So, to hire better, you, as a founder or hiring manager, have to weigh the scales between past experience and fresh skills constantly. This is especially true of startups that are hiring for the role of a chief decision-maker who is responsible for a crucial KPI.

Hiring is tough, but to reduce your collateral damage, you have to create an environment where integration can feel smooth. The exchange between the old and new employees can’t be too drastic, and it can’t be too slow.

For it to be just right, your understanding of people and how they get along plays a major role.

If you feel like I am stating the obvious, check if you have the answer to these questions.

  • What qualities that you currently lack in the organization are you looking to make up for and screen for in the hiring process?
  • Will the quality this new hire will place at the table gel well with the existing systems and how they function within the organization?
  • How do you plan on integrating these much-needed new values, perspectives, and ways of doing this with the existing culture?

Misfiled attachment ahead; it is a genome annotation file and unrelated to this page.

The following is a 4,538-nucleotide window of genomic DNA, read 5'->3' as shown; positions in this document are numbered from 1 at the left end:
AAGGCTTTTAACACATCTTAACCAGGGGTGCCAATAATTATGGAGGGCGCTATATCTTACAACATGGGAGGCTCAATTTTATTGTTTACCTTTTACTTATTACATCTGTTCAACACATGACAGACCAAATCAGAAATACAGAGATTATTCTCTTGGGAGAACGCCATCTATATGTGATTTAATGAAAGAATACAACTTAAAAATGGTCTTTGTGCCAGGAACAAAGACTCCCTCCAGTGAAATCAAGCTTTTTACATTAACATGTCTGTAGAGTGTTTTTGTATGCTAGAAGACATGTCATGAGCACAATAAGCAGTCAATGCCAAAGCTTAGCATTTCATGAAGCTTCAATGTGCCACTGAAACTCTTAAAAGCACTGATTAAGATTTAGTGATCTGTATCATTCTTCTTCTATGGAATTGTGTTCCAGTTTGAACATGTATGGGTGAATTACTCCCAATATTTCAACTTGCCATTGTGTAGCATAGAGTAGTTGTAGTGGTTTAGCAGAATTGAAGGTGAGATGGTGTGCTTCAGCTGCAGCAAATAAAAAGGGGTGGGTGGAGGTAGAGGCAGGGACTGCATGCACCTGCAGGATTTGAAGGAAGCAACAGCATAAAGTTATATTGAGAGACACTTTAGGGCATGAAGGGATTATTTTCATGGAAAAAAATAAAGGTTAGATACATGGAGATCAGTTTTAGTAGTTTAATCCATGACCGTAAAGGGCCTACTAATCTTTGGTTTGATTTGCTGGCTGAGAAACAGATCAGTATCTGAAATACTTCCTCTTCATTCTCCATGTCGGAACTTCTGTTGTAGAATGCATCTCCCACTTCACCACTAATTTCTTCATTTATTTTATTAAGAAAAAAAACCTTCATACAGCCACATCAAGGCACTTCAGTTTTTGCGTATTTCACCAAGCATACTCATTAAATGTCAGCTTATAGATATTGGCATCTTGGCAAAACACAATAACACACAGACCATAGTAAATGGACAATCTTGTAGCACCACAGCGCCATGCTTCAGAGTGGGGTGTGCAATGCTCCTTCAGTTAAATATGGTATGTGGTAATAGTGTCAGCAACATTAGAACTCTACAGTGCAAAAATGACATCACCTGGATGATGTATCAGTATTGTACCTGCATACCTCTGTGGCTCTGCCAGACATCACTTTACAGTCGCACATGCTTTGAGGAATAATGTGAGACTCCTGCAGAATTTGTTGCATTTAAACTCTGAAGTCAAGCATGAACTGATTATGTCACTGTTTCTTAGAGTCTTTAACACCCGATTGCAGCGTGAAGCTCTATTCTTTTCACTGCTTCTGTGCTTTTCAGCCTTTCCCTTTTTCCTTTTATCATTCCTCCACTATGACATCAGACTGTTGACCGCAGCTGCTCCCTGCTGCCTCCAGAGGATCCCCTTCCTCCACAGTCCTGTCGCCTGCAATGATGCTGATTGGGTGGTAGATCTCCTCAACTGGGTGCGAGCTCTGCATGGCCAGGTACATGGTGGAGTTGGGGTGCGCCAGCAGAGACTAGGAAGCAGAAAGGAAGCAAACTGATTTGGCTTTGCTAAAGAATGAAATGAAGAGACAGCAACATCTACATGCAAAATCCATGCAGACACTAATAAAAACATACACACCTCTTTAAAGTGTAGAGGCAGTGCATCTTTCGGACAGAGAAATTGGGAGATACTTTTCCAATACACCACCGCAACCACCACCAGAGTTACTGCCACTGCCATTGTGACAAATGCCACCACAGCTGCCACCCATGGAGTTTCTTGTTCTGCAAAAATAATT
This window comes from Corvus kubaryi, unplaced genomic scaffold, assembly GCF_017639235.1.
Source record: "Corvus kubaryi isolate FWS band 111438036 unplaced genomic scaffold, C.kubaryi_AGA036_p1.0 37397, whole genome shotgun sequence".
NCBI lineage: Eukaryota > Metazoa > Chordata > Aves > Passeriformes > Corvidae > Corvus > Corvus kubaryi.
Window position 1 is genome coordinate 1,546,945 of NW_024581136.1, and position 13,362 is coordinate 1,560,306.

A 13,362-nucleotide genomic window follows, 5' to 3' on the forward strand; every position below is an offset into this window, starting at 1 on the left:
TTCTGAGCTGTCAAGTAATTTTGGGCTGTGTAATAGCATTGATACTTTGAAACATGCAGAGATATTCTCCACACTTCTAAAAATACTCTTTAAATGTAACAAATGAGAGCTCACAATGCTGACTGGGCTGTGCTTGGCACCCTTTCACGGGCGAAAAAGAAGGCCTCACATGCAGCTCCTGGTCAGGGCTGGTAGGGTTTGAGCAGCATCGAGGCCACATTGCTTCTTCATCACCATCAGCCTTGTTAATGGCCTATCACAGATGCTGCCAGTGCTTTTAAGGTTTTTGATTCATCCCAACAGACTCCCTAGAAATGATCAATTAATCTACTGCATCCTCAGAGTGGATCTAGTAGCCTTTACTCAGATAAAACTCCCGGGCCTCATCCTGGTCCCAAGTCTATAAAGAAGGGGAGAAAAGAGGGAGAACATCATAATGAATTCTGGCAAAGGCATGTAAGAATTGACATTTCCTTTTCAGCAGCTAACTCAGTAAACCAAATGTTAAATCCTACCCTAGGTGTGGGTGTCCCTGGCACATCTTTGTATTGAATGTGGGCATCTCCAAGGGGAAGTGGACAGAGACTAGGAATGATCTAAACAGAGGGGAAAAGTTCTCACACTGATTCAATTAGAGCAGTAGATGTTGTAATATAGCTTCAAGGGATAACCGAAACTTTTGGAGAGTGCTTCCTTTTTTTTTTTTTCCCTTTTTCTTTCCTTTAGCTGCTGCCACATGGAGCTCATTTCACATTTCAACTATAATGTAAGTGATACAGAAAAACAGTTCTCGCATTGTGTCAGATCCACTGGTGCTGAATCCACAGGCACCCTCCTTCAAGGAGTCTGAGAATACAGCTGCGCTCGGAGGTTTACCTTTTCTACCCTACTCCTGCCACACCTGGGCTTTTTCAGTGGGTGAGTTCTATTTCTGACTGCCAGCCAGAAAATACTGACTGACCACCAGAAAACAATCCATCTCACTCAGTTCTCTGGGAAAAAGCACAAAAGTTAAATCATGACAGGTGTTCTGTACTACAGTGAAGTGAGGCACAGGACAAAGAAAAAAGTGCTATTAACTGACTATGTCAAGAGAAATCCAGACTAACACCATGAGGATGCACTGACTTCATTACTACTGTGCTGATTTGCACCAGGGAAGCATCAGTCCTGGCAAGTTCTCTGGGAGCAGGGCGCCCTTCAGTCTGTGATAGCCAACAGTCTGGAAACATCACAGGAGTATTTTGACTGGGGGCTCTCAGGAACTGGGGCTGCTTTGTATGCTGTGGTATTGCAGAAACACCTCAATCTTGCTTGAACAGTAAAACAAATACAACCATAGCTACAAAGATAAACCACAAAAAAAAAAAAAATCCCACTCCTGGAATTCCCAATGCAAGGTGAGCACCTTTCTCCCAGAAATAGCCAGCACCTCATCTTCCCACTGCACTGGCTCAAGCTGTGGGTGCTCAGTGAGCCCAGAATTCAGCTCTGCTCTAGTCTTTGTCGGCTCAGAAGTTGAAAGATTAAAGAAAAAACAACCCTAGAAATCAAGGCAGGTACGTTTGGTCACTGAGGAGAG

• How well was the most recent new employee welcomed into the company? Would you like this person’s experience duplicated with the next new hire?
  • What are some necessary rites and onboarding rituals you have to set up so that both new and old employees can benefit from each other?

The old can benefit from a fresh input of perspectives and energy, and the new, from wheels already invented and lessons already learned the hard way.

If you don’t have clarity on these questions, you might want to understand what the experience and learning of your old-time employees has been, and then go out looking for someone who can adapt to the culture while bringing along their individuality as a new team member.

I think this is an important aspect to think about, because if you are not an established business yet, every new hire you make and every old timer that leaves can add or subtract significantly from the chances of your survival.

How to propagate culture, values, and know-how across a mix of churn and growth is a problem I often contend with.